"You're welcome," he said gallantly, a spot of pink rising on his cheeks as he puffed up with pride at her gratitude. As she'd expected, he shook her hand as if it were quite normal to do so. "I'm Draco. Draco Malfoy," he said significantly, watching her with an expectant look.

He seemed as though he expected her to be very impressed, Hermione realized. Surely he wasn't nobility or something? She didn't recognize the name from any of the great houses they had visited around the area. She tried to remember what to say in case of addressing gentry. "Um, it's a pleasure to meet you," she said, settling on something neutral and not over-the-top.

He gave her a confident nod, so it must have been all right. "And I you. Who are your people, by the way? You didn't say."

"My…people?"

"Yes, your parents?" he said, impatient.

"Oh! Helen Elizabeth Grey and William Russell Watson Granger," she said quickly, including all their middle names lest their well-to-do, solidly middle class respectability didn't come through. Dentistry, though, she left out of it.

"Granger," he repeated, rolling the word on his tongue as if tasting it. "I hadn't heard of them before."

"They, um, keep mostly to themselves. We're not from around here, we live just outside London."

"Oh." He paused. "Well, I'm glad to meet you now," he said gallantly. "Malfoy Manor is that way." Draco pointed south. "We're not far, but it is a little walk. You're all right?"

"Thanks, I'll manage," she said.

He glanced at her again as they started down the hill. "If only my broom weren't broken," he said with a show of carelessness. "Father sent it away for repairs. I flew it into a tree last week."

Hermione gasped and giggled, stumbling over a rock. Flying brooms, indeed! Whatever Draco was, he was a master pretender. And for once, it was fun. Much better than make-believe House, or Doctors. "Oh, that's terrible! I'm so sorry. Was it a nice one?"

"Very," said Draco, "a Nimbus 1500, specially modified to suit junior flyers," he said smugly. "Father knows the company's President, you know."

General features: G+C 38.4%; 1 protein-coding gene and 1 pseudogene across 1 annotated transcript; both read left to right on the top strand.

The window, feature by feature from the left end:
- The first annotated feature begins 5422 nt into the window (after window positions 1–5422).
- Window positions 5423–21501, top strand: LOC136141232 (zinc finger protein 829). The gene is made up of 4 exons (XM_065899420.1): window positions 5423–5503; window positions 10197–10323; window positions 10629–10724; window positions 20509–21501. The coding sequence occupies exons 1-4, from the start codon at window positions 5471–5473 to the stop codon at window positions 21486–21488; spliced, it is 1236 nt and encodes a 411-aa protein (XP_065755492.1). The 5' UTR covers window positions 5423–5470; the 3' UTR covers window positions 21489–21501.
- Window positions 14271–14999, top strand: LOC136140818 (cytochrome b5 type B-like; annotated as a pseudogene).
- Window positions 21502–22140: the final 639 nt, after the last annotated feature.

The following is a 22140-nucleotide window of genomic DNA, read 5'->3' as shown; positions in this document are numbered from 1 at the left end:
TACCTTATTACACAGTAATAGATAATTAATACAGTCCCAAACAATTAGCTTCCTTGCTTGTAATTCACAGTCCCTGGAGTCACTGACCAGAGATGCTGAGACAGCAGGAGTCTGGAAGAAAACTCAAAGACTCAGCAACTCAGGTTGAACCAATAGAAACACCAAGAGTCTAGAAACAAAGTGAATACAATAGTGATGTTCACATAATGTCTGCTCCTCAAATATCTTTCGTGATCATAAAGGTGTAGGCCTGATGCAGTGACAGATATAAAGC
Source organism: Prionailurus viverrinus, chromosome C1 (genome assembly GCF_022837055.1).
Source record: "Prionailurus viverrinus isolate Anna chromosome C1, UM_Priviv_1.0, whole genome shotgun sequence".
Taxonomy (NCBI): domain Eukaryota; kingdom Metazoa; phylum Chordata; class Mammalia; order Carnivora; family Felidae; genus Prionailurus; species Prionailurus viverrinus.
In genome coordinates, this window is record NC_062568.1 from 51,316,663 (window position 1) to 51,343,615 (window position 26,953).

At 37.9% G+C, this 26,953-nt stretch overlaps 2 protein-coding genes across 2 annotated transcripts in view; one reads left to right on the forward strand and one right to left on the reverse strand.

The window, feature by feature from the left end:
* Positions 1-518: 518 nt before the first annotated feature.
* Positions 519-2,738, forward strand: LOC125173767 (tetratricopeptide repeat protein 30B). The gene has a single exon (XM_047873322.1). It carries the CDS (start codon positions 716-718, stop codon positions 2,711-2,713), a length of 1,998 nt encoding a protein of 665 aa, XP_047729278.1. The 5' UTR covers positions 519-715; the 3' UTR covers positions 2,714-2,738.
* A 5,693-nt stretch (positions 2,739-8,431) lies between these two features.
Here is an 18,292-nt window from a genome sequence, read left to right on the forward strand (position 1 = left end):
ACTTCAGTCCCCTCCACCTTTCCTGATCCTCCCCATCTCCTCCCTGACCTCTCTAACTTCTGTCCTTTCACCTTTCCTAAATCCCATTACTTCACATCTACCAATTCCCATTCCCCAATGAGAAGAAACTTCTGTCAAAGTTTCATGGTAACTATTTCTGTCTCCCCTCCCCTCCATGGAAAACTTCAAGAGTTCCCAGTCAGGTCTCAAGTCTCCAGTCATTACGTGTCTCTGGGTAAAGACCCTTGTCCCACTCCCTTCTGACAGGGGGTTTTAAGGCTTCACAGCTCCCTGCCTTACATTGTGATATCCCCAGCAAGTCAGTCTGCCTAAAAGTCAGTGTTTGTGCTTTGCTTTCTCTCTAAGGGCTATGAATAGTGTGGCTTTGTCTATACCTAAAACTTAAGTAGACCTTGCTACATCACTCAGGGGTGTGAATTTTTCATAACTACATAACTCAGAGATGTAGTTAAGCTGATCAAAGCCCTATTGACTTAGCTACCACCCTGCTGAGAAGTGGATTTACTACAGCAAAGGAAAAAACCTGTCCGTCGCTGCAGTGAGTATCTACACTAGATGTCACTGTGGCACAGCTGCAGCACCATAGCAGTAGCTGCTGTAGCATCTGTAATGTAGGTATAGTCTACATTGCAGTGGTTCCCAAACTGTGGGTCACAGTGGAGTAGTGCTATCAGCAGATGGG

That did it, this was definitely some aristocratic scion or other, thought Hermione, her heart rather racing a bit. His parents sounded extremely indulgent. She felt both embarrassed and glad around him—everyone at school was rather awful to her, when they noticed her at all, but he seemed to be both clever and of some importance, and theywere getting on all right! She'd guessed before that he was probably one of those people who had a "set," too, and who didn't fraternize with those who weren't rich or important—or intelligent—enough for it. It made her feel a little flattered that he'd decided she was okay, when usually that didn't happen—but also a bit uncomfortable and annoyed at the same time, that he might be such a snob. Well, she didn't care. It certainly didn't make him any better than her, and he'd better not think otherwise!

She had not replied to his statement about the broom company president, and it appeared to bother him. "What, so you don't like flying?" he said rather accusatorily.

"No—well, I've never been," she amended, as he grew more disbelieving every second, "I mean—I'm afraid of heights."

"Oh." That seemed to set him down again. "That's pretty inconvenient."

Was it? She wasn't usually bothered, unless she had to walk over suspension bridges or look off edges of tall buildings or something. "I guess I get by all right."

"I could teach you to fly," he said suddenly, leaning in conspiratorially. "I'm great at it. Father says I'll be a fantastic Quidditch player. He was a Chaser, but I'll be Seeker, see, because that's the most important role on the team. I'll play for the Slytherin team once we get to Hogwarts." He stopped. "Say, you are going to Hogwarts in a few years?"

"Come again?" Some sort of school, or camp? This was more than her contextual guessing could handle.

"Hogwarts," he said impatiently. "Where will you be starting your magical education, Hogwarts or another school? Don't say Beauxbatons, the food is good but I've heard the courseload is terrible."

"Oh! I—I'm not sure," she said. "Erm, I think there's a place in—Scotland, that my parents have been talking about, but I haven't been paying much attention, to be honest," she said hastily. Scotland seemed like an appropriately creepy-magicky place, with all those lochs and dour woods, she guessed.

"Oh, if it's in Scotland it's definitely Hogwarts," said Draco easily. "That's brilliant. I bet you'll be in my year, right? Can't vouch for it if you're Sorted into another house, but if you're in Slytherin, I'll make sure you're taken care of," he said grandly.

"Thanks," she said faintly. "Er, about Slytherin…" That was twice he'd mentioned the name. It sounded rather sinister.

"Yes, most of the pureblood families end up there," he said. "Of course, the best generally always do. We Malfoys have been Slytherin for as long as any can remember, for instance," he said proudly. "But I guess you could be a Ravenclaw, too; I could see that. I bet you think you're pretty clever," he said, grinning.